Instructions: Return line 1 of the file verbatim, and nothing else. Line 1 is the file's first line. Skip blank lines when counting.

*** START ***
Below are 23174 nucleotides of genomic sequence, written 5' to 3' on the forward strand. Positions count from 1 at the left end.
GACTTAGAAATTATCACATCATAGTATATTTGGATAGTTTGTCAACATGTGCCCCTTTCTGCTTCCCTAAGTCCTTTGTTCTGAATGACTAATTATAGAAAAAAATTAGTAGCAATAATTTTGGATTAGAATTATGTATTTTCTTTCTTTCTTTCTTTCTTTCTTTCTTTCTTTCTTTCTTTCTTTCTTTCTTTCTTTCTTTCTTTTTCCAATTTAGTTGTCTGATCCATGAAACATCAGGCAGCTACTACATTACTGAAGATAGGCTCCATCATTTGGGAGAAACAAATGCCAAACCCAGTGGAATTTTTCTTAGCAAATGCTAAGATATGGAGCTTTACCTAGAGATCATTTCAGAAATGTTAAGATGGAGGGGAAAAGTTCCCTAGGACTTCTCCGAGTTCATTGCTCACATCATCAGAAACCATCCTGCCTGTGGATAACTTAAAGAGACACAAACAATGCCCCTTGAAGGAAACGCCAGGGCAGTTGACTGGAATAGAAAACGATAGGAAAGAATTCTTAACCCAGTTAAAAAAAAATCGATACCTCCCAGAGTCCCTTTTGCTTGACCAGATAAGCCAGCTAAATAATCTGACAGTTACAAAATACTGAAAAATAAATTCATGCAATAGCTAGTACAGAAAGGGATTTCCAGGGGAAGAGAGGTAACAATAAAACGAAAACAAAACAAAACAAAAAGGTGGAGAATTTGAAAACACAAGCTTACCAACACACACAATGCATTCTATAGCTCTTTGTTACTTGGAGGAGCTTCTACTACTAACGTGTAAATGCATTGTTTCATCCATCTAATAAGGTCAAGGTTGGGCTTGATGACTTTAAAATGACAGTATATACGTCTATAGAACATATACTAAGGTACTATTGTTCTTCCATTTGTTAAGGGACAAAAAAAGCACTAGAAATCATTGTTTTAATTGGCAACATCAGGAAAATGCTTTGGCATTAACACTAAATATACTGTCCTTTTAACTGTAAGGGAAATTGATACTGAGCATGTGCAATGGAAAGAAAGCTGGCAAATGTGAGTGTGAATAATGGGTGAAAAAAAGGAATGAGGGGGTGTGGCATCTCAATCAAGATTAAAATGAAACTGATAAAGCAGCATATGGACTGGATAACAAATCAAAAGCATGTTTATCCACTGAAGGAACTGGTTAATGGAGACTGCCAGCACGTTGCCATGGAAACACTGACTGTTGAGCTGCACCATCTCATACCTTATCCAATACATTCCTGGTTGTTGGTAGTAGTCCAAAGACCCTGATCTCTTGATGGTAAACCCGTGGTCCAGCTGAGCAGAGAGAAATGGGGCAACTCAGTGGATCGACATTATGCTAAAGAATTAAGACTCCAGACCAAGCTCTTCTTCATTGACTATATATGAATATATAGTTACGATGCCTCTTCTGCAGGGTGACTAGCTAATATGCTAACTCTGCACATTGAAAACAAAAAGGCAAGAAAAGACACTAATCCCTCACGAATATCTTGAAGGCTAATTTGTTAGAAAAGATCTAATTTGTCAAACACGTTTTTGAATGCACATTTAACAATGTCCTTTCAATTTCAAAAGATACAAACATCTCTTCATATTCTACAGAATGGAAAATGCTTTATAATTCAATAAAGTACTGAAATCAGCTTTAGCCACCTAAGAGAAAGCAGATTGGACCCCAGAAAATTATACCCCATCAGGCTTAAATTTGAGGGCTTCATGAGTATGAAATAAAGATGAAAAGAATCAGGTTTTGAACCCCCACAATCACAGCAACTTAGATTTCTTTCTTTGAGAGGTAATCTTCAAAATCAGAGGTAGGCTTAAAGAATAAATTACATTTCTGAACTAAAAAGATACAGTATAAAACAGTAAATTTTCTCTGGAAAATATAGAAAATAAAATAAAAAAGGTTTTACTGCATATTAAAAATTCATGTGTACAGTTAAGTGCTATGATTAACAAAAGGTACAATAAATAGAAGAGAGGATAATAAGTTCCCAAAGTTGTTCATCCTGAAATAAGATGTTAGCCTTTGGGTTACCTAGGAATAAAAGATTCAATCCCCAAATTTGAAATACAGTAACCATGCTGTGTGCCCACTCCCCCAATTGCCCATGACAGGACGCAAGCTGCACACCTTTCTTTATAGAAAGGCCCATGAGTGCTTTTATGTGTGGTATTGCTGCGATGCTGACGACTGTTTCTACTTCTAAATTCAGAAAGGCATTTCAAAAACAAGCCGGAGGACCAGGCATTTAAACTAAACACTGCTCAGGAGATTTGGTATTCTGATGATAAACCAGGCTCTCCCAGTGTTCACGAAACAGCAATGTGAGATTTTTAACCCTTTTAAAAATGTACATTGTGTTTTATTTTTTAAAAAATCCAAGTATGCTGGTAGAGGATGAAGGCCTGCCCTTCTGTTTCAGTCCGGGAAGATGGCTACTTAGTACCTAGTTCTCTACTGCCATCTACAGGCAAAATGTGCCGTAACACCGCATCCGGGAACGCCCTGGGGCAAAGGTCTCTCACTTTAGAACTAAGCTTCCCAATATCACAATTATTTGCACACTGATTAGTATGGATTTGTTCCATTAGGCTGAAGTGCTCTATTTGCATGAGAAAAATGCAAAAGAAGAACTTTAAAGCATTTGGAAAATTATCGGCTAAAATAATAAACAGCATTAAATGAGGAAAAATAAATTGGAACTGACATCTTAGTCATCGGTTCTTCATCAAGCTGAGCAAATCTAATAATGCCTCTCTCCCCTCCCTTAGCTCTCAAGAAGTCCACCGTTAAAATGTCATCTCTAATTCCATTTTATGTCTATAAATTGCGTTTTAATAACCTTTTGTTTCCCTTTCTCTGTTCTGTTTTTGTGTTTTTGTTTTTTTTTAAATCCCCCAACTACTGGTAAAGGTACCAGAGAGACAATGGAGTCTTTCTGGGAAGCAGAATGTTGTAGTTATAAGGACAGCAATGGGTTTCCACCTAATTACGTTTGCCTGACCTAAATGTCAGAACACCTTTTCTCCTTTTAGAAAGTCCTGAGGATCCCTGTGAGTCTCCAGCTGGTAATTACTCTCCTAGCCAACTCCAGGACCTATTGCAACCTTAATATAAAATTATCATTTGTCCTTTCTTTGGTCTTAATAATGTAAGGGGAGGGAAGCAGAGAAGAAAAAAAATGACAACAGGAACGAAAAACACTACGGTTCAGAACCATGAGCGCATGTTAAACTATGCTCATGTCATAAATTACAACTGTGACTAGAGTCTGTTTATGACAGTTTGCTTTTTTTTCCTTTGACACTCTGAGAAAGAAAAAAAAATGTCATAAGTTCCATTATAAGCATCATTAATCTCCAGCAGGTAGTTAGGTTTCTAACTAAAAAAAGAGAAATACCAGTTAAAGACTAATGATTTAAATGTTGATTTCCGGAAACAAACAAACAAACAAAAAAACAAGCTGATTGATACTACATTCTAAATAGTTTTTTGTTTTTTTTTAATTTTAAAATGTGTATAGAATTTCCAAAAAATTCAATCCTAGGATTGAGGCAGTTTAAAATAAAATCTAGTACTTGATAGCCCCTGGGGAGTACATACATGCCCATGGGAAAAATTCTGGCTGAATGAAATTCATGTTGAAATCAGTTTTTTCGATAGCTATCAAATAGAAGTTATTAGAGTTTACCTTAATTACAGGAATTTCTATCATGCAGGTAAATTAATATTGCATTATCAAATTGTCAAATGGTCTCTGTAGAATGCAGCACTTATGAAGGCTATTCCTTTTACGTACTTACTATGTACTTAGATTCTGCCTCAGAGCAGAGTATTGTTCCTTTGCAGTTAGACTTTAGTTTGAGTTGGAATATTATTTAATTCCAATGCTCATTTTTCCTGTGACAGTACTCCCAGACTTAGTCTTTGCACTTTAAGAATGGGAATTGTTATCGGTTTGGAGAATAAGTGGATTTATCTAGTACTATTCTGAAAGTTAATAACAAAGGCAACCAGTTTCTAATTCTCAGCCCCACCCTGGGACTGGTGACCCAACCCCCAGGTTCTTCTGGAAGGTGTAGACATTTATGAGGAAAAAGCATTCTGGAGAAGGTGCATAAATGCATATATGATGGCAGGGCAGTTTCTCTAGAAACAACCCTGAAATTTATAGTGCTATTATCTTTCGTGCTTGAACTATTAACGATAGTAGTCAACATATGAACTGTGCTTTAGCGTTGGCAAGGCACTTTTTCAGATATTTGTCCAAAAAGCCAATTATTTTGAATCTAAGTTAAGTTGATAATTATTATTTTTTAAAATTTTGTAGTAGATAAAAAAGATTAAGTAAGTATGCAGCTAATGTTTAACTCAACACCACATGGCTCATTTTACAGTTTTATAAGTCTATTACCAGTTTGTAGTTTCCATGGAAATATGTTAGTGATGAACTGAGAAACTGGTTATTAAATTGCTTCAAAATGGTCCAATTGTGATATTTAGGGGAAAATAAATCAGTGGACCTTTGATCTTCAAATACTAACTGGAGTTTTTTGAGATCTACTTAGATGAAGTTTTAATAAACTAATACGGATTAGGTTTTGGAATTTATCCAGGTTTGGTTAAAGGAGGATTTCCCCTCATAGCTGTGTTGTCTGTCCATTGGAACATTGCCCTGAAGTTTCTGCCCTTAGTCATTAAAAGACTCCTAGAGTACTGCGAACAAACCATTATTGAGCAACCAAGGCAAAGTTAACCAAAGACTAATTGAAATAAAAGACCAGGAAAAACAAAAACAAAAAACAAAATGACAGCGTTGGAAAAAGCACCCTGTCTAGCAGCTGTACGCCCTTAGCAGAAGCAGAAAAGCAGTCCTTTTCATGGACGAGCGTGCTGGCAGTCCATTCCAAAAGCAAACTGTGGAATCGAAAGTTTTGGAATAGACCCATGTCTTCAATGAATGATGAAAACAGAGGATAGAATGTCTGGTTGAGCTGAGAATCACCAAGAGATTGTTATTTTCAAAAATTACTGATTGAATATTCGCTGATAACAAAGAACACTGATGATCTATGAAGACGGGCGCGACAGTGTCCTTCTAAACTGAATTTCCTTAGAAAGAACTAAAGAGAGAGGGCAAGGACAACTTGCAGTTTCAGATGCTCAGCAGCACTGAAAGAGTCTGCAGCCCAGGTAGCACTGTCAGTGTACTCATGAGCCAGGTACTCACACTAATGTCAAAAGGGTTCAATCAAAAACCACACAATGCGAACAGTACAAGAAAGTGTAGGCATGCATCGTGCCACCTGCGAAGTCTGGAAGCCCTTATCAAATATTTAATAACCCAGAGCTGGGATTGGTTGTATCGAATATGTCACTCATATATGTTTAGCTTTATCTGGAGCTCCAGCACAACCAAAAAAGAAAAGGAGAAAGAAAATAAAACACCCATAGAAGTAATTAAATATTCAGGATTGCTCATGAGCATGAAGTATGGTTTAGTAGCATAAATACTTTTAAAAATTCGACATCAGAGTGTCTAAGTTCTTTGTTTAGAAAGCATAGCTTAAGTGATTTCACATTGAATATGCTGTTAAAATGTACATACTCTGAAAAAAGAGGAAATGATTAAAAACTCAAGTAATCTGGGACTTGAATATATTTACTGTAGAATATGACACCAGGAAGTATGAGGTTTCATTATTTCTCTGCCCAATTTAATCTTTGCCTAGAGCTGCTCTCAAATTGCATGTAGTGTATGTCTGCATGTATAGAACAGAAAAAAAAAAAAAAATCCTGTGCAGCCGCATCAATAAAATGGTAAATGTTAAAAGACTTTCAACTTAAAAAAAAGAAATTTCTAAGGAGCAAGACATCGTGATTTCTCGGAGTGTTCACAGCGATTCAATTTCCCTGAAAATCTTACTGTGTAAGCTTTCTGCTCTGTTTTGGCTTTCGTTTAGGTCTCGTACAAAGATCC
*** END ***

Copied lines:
Below are 23174 nucleotides of genomic sequence, written 5' to 3' on the forward strand. Positions count from 1 at the left end.